...In other words, this is a car movie, one made for people who love cars, and for people who love other car movies. Enthusiasts get to gawk at Marshall’s Ford Mustang GT500 and other exotic cars, like a Lamborghini Sesto Elemento or a Koenigsegg Agera R.

These cars are treated (and shot) with a lot of love. Director Scott Waugh, in his commentary with Paul, mentions that he favors practical effects over CGI, and you can tell; the cars have heft and weight to them, and the most interesting visuals in the film are done in the service of the driving scenes. The cars are also the subject of most of the Blu-ray’s features, which do everything from break down the biggest stunts to analyze the different rumbles that each car makes.

But besides just lavishing attention on the cars, Waugh loves placing them in the context of other, classic driving movies, from Bullitt to American Graffiti. In the commentary, Waugh and Paul point out many of these references (and, yes, video game Easter eggs, too), down to the tiniest background details. (A stunt coordinator and son of a stunt coordinator, Waugh also likes to give shout-outs to all of the stunt drivers and their previous films.) When Bullitt is playing in the background of a drive-in theater during one of the opening scenes of the film, Waugh mentions that he was afraid the movie would come across as a period film, since he puts in so many references to the ‘60s and ‘70s...

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DVD Review: 'Under the Skin'


...We follow Laura as she drives around the streets of Glasgow in a van, luring and seducing men into her orbit, often to their detriment. For these scenes, Glazer uses a series of non-actors in largely improvised environments; the van is outfitted with up to 10 hidden-camera setups.

The result of these conditions—regular people having unscripted conversations in a natural setting without cameras reminding them they’re being filmed—should be naturalistic. However, they don’t entirely feel this way. While these scenes do feel authentic, Glazer heightens the action beyond the typical found-footage-style documentary. His images are more beautiful than something you’d expect from dashboard cameras. He also sets the scenes to a discordantly beautiful score by Mica Levi. You can feel the disconnect between Laura and the rest of humanity; everything feels distant and unsettled.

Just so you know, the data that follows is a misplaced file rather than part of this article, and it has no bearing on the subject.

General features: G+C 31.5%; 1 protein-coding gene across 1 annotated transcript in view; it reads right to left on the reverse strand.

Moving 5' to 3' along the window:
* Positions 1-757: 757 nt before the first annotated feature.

This is largely to the credit of Johansson. She’s capable of telegraphing both seduction and isolation simultaneously. She connects with the men she meets on the street, but you can tell that there’s an emotional disconnect. While there is dialogue throughout the film, Johansson is essentially giving a silent performance. The words that pass between her and the men are of no consequence to the arc of the film; they’re just to get the men in the van. The emotional core of the story—which comes more and more into focus as the film progresses—is almost entirely advanced through Johansson’s face...

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DVD Review: Winter's Tale

The love story should be the heart of Winter’s Tale, but the movie is frequently caught up in the more supernatural elements of the story, and everything is consumed in its spiritual mumbo-jumbo. For example, at least two different characters are pressed into service to explain that Lake’s horse is “actually a dog”—specifically Athansor, the “Dog of the East”—that just sometimes takes the form of a horse. This information never comes to bear in the rest of the entire movie, as Athansor never appears as a dog; it’s just magical nonsense.

It’s not just background nonsense, either; the movie goes out of its way to play up its spiritual angle. Light and its mystical properties, for example, is a major theme of the movie. Instead of just being a recurring visual motif, though, Goldsman makes sure the light is always front-and-center. This results in something onscreen twinkling right before an awe-inspiring event happens. It’s a constant primer that the audience doesn’t actually need.